On November 26, the IDF killed three Salafi jihadist terrorists in the West Bank. The Times of London reports on claims by an Islamist terror group with links to Al-Qaeda that the three terrorists were members of that group. Referring to the deaths of the three, it reports:
Palestinian officials have denounced Israeli claims about the men’s affiliations. They also condemned the deaths as “extrajudicial killings”, noting that Israeli special forces shot the men in their car without establishing that they were armed. Firearms and improvised explosions were discovered in the car.
Rather than rely on less-than-reliable Palestinian sources, a professional journalist would have also published the details of the incident from the IDF, which were already in the public domain. On the day of the incident, the Jerusalem Post reported:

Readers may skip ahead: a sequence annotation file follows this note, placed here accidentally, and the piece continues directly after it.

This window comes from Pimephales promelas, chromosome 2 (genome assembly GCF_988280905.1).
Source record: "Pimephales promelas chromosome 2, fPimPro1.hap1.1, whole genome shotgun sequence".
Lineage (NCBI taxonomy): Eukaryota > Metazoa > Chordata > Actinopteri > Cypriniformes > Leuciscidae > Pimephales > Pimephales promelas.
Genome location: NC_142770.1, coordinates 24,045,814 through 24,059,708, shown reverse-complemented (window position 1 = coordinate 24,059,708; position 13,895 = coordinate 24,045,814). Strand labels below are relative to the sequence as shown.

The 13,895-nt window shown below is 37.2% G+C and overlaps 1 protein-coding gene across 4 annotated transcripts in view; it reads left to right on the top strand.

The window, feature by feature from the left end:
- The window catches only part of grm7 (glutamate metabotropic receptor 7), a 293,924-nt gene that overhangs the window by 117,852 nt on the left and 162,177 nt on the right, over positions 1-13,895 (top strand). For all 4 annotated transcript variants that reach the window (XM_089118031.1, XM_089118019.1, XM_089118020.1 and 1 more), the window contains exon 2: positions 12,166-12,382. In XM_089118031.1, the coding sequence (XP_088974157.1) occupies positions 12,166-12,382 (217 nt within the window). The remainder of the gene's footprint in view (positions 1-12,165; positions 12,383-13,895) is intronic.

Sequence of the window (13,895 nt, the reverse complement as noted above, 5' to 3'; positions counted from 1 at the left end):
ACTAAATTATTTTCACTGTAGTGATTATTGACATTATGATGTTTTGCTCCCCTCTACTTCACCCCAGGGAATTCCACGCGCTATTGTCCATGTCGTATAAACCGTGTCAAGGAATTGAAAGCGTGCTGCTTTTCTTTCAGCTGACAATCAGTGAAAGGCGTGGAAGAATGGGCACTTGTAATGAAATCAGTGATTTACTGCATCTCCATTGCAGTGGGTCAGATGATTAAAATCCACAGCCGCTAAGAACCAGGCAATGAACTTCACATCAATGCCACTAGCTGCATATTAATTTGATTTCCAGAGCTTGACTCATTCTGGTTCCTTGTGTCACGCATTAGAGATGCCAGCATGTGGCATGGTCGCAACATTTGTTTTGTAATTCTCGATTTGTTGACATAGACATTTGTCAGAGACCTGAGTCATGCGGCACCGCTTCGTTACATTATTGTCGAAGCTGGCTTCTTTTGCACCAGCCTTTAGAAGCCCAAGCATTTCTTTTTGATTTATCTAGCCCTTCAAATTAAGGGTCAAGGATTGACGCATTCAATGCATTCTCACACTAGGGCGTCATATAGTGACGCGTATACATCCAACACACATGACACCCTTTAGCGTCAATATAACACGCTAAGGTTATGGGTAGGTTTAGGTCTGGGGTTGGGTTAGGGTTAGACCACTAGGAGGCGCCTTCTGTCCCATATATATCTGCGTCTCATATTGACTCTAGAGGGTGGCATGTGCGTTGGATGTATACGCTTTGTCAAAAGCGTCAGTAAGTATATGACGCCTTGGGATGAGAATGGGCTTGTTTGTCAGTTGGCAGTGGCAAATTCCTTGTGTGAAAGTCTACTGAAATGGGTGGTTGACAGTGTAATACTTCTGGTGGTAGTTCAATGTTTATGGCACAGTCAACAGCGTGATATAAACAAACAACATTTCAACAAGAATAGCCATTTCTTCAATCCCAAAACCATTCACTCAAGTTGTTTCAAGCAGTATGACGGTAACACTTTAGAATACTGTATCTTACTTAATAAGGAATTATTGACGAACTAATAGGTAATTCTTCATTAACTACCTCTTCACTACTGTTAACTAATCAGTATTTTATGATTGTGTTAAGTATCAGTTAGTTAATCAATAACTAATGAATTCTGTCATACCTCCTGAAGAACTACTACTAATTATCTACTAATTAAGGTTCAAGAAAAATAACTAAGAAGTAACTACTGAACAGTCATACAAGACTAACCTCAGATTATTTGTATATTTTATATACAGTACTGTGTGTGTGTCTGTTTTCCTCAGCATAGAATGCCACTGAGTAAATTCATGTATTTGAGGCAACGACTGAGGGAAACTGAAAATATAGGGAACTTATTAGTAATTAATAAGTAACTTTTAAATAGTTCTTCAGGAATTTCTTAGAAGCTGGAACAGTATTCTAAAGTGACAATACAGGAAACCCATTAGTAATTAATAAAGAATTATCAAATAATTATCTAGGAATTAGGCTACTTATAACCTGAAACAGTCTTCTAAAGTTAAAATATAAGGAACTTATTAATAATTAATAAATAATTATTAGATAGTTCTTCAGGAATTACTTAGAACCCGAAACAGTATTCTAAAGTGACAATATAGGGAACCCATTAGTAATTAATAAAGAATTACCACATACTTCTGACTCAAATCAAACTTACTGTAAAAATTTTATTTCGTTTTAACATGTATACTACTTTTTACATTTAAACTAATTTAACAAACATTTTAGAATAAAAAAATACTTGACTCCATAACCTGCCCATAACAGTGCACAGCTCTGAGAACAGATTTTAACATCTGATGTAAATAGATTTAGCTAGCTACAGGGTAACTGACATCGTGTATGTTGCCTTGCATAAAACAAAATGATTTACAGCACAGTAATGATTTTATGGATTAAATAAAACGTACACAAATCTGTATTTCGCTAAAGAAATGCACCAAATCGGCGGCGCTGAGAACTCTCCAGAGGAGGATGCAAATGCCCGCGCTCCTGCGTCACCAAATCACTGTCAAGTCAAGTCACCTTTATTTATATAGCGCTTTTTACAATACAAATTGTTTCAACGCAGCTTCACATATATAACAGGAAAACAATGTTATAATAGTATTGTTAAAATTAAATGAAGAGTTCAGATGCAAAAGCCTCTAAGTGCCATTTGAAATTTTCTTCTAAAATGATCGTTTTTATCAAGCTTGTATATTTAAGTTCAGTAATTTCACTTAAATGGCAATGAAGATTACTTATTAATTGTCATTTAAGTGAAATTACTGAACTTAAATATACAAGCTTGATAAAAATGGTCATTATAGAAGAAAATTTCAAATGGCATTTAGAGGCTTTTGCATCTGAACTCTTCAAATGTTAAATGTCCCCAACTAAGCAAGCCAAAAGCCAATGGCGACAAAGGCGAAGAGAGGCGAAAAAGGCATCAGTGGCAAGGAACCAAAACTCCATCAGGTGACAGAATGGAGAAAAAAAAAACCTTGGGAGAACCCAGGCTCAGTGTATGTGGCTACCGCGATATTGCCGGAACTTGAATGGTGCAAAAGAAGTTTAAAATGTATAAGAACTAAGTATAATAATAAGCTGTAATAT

The Palestinian terror suspects were in a car that had explosives and firearms in it, when they were met by the counterterrorism unit and additional special forces, who were sent to intercept the vehicle, a senior IDF source said.
Israeli forces opened fire at the car’s wheels, and the suspects fired back. Following an exchange of fire, the two suspects were killed, the source said.
A little over an hour after the firefight that killed the two terrorists, security forces engaged a third armed suspect. The terror suspect was shot dead in the exchange. There were no injuries reported among security forces.
Today’s Daily Telegraph also reports on the same story and includes the following:
Two of the men were shot dead when they opened fire at Israeli troops who tried to arrest them after shooting out the tyres of their car, the army said.
Why then did The Times’ journalist parrot Palestinian claims without checking their veracity first?